A fatal bat disease has been confirmed in Kentucky for the first time, state and federal officials said Wednesday.
White-nose syndrome was confirmed in a little brown bat from a cave in Trigg County in Western Kentucky, about 30 miles southeast of Paducah.
The disease was first detected in New York state in 2006 and has killed more than 1 million cave-dwelling bats in eastern North America. With confirmation of the disease in Kentucky, 16 states and three Canadian provinces have now been affected.
"This is likely the most significant disease threat to wildlife Kentucky has ever seen," Jonathan Gassett, commissioner of the Kentucky Department of Fish and Wildlife Resources, said in a news release.
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The cause of the disease is unknown, but afflicted bats grow a white fungus on their noses and wings. Caves that become infected have a bat mortality rate of nearly 100 percent, officials said.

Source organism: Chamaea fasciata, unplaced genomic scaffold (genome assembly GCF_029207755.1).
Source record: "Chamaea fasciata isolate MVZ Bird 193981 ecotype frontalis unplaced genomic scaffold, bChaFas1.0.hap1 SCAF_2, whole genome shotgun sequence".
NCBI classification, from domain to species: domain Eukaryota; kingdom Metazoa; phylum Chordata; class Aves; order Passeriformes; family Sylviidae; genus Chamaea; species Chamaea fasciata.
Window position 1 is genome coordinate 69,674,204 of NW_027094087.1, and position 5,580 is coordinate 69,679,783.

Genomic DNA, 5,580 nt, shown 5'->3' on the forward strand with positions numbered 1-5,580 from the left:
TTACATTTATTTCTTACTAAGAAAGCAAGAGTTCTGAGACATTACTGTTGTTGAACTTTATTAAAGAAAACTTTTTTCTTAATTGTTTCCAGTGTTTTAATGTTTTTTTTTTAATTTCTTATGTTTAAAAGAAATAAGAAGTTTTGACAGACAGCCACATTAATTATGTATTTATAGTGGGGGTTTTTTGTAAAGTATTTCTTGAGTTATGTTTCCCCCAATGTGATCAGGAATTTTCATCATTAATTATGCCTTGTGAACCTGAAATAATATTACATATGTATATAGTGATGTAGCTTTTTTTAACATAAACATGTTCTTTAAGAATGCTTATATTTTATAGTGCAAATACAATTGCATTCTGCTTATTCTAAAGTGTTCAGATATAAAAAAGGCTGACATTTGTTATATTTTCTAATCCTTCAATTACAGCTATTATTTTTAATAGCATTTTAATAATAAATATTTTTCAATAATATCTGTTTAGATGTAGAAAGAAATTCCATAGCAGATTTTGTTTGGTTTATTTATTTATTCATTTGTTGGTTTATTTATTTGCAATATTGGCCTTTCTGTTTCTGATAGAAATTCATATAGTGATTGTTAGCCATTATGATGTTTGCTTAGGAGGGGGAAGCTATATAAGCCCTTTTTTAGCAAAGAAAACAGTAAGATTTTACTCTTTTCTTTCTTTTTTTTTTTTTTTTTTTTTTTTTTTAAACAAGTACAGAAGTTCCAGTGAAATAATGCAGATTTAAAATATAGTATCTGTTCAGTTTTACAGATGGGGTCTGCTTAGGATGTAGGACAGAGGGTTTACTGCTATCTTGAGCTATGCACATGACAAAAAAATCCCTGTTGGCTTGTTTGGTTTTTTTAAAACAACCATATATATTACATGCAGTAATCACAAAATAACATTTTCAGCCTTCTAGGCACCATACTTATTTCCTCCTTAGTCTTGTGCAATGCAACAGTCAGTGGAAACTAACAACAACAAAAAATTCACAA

Anticipating arrival of the disease in Kentucky, biologists have taken measures to limit its spread. The disease is known to be transmitted from bat to bat, but fungal spores might be inadvertently carried to caves by humans on clothing and caving gear.
State and federal agencies took measures to limit potential human movement of the disease. Those included increased education on decontamination procedures, surveillance, monitoring, and cave closures on private, state and federal lands. In 2009, Kentucky was the first state to develop a response plan to address the disease.
The privately owned cave in Trigg County where the suspect bat was found is used as a hibernating spot for six bat species, including the endangered Indiana bat. The cave also is a summer roost for endangered gray bats.
Officials checked caves within a 16-mile radius, and no other infected sites were found. In winter, the Trigg County cave is used by more than 2,000 bats.
Measures were taken to limit the spread of the disease beyond the Trigg County cave. Those included removing and euthanizing 60 "highly suspect" little brown bats and tri-colored bats that were not expected to survive.
"It would be professionally irresponsible to take no action to stop or slow this disease," Gassett said in a statement. "Bats are an important part of our natural environment, acting as pollinators and consuming mosquitoes and other insect pests across the landscape.
"We plan to aggressively manage this threat ... as it occurs in Kentucky in order to protect and conserve our bat populations."